Date of Graduation
Statler College of Engineering and Mineral Resources
Chemical and Biomedical Engineering
Novel biomass reforming strategy through synergistic co-processing with flare gas (methane and carbon dioxide) was developed at West Virginia University. Hardwood biomass comprised of lignin, hemicellulose, and cellulose is abundant in the US and potentially a sustainable source of hydrogen through extensive reforming and gasification. Ever-increasing shale gas production in the US occasionally leads to flaring owing to stranded production across the US. Achieving biomass co-processing with natural gas about to be flared in such stranded shale plays is the underlying motivation here. A novel reaction pathway was discovered wherein methane and carbon dioxide assisted reforming of biomass could be performed in a modular fashion to obtain hydrogen-rich syngas. Laboratory scale fixed bed reactor setup and bench scale bubbling fluidized bed setup were developed for showcasing the synergy in catalytic co-processing of ligno-cellulosic biomass with flare gas. Highly active metal-metal carbide dispersed catalyst supported on graphene (GNS) / carbon nanofibers (CNF) was developed and evaluated. Transition metal (Fe, Ni, Pd) doped Mo2C nanoclusters dispersed on GNS / CNF support showed considerably better activity than traditional ZSM-5 supported catalysts and showed excellent resistance to deactivation over multiple reaction cycles through self-regeneration. This laboratory-scale synergistic reforming approach was scaled up to a bench scale semi-continuous bubbling fluidized bed reactor. With a reactor bed ID of 1.5 inch, a fluidized bed reactor would allow for higher throughput of biomass with CH4 / CH4 – CO2 in the fluidizing gas. Lignin and ligno-cellulosic hardwood biomass were the two feedstocks chosen for reforming based on their higher oxygen content.
Reforming of lignin and hardwood biomass was performed through extensive hydrodeoxygenation (HDO) using methane as source of atomic hydrogen. In the initial investigation of methane (primary natural gas component) assisted synergistic biomass gasification was performed on iron-molybdenum (Fe-Mo) supported on ZSM-5 (zeolite) support. Non-oxidative gasification of biomass on the FeMo-ZSM-5 catalyst at 850oC and 950oC produced syngas with CH4 concentration >55%. In the absence of external oxygen source, thermal cracking of ligno-cellulosic components and reverse steam methane reforming (SMR) dominates reaction sequence. With the addition of 5 to 15 vol.% CH4 balanced with N2, high hydrogen concentration (>70%) in the syngas and high H2:CO ratio of 4 to 10 was obtained at 850oC and 950oC on FeMo-ZSM-5. However, the molar yield of syngas was low accompanied by low biomass conversion and higher coke deposition on the catalyst. Coke deposition increased with increasing CH4 concentration from 5 to 15 vol.% whereas H2:CO ratio decreased by almost 50% from 7.5 to 3.7 for reaction at 950oC.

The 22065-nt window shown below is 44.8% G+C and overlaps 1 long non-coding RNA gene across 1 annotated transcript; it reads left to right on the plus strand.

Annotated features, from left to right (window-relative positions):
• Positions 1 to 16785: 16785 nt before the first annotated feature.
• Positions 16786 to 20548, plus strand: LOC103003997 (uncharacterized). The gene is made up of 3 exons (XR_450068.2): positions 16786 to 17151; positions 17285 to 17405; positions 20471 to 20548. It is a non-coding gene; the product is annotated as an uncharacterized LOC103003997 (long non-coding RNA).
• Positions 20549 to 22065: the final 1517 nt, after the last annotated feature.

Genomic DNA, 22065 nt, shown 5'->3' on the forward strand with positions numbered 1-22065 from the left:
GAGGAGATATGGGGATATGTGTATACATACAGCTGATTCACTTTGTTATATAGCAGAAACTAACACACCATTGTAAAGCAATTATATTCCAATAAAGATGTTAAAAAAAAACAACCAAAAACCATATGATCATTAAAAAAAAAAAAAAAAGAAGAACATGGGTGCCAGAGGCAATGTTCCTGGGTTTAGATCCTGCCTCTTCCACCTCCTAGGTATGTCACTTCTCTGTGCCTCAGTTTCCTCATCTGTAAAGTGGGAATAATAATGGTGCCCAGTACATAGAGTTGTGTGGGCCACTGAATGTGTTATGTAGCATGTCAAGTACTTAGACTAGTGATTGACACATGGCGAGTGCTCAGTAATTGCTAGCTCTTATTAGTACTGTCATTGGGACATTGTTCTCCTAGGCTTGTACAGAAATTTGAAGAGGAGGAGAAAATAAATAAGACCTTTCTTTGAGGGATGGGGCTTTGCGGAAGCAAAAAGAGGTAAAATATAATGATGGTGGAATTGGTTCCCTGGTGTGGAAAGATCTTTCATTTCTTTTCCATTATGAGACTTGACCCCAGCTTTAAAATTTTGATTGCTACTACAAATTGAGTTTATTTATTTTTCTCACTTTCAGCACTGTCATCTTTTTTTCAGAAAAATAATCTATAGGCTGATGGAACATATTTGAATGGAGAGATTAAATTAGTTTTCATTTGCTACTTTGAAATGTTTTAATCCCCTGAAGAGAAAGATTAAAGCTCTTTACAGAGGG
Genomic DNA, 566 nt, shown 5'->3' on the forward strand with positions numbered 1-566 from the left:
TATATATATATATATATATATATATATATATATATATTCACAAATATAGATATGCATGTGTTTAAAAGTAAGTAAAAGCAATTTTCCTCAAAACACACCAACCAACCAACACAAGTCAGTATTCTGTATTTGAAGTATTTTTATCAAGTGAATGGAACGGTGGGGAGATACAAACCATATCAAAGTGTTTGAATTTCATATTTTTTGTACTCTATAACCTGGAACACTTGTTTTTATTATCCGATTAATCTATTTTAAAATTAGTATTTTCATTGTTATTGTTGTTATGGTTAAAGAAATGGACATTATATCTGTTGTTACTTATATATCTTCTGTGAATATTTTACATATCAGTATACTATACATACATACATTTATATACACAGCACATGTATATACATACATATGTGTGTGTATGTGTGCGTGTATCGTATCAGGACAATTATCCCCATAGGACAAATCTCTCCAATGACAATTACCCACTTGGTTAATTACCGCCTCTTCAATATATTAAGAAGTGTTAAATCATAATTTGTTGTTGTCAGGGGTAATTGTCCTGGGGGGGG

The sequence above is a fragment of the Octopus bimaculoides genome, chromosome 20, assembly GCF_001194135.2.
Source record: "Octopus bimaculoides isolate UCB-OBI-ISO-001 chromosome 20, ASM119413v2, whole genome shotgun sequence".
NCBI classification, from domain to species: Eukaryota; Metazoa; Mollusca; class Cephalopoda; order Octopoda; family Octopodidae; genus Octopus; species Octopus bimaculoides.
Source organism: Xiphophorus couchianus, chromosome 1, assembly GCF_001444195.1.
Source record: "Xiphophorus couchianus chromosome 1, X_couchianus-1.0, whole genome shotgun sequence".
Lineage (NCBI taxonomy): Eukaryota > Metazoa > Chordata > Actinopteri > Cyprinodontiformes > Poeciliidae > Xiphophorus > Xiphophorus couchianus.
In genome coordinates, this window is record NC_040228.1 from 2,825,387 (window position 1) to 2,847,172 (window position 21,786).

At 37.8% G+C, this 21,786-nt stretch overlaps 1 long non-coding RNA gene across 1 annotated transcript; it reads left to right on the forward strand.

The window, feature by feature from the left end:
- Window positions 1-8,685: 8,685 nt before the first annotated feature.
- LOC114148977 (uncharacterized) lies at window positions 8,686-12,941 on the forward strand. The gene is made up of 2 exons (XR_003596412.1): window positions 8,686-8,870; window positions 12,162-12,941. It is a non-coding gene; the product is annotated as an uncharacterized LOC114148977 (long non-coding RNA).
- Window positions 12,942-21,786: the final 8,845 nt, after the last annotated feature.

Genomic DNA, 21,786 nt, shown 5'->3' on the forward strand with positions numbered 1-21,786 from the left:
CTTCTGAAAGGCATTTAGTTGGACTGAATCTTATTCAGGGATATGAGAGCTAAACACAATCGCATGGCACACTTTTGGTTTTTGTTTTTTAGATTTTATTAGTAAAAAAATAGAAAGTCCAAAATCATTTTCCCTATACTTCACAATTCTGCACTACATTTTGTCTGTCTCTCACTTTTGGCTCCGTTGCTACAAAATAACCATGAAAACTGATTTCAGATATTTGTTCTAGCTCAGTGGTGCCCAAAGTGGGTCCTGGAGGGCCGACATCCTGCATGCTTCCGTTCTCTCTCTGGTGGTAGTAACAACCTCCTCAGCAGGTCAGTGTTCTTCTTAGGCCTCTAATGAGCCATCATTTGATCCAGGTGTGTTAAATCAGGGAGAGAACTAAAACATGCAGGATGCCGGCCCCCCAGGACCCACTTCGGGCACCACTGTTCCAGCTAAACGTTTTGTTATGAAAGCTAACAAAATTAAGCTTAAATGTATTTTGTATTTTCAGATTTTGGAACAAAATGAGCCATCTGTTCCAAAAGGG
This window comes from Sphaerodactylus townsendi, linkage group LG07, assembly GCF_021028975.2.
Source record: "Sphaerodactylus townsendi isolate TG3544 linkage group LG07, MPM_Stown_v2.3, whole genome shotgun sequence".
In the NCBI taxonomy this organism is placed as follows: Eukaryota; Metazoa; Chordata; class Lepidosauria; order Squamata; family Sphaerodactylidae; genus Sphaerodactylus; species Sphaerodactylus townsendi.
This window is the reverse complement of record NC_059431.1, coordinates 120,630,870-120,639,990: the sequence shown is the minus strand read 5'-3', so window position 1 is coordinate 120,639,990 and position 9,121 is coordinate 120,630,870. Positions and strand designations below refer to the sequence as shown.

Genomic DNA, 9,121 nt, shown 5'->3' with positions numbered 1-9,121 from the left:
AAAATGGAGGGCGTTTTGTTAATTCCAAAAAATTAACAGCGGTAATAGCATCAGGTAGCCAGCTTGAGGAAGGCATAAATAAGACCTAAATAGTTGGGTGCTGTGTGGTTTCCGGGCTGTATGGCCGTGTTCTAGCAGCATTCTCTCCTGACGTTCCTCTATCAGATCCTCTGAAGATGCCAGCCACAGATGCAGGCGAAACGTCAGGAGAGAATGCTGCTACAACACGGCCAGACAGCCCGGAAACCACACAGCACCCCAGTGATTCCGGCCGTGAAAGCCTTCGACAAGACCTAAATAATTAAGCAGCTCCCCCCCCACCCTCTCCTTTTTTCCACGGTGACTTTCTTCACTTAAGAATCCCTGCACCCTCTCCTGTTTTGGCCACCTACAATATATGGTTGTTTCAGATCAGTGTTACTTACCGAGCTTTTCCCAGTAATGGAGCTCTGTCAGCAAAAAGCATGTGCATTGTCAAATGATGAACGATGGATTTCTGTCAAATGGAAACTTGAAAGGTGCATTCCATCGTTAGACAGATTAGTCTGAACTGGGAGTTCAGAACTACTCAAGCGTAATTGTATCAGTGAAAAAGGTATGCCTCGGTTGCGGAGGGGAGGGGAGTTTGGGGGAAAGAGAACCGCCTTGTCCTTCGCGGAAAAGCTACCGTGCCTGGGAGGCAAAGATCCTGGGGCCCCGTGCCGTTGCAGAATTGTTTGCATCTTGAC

Although higher H2:CO ratio in syngas is desired from biomass reforming, valuable carbon and oxygen in ligno-cellulosic biomass has to be obtained in the syngas to minimize the tar yield, coke formation, char residue, and unconverted carbon lost in the reactor. Methane assisted reforming was thus promoted with the addition of a small amount of CO2 (1 vol.%) in the reacting mixture. CO2 activation on Fe active sites in the hydrogen-dominated neighborhood was achieved to cause dry reforming of hydrogen to yield equimolar H2 and CO. The addition of CO2 along with 5% CH4 leads to synergistic bi-reforming of biomass which produces syngas with balanced H2:CO of 2 to 2.5. Novel catalyst development was performed in this study by replacing the zeolite ZSM-5 support with GNS / CNF support as mentioned above. This novel support was generated by pyrolysis of Fe, Mo impregnated biomass. Contrary to FeMo-ZSM-5, Mo existed as β-Mo2C and Fe as a mixture of Fe / Fe3C on the new support. This naturally synthesized metal carbide catalyst showed excellent resistance to deactivation by actively altering the coke deposition mechanism on the catalyst. Catalyst performance was thoroughly evaluated by performing 15 reaction cycles at temperature ranging from 800oC to 900oC for time-on-stream isothermal reaction for 2 hours. Fe loading was changed from 0.5 wt.% to 5 wt.% which predominantly lead to synthesis of graphene support with low Fe concentration and carbon nanofiber (CNF) support with higher Fe loading (2.5, 5 wt.%). Over 15 cycles, Fe / Fe3C – Mo2C – GNS / CNF support was discovered to regenerate after 10 to 15 cycles.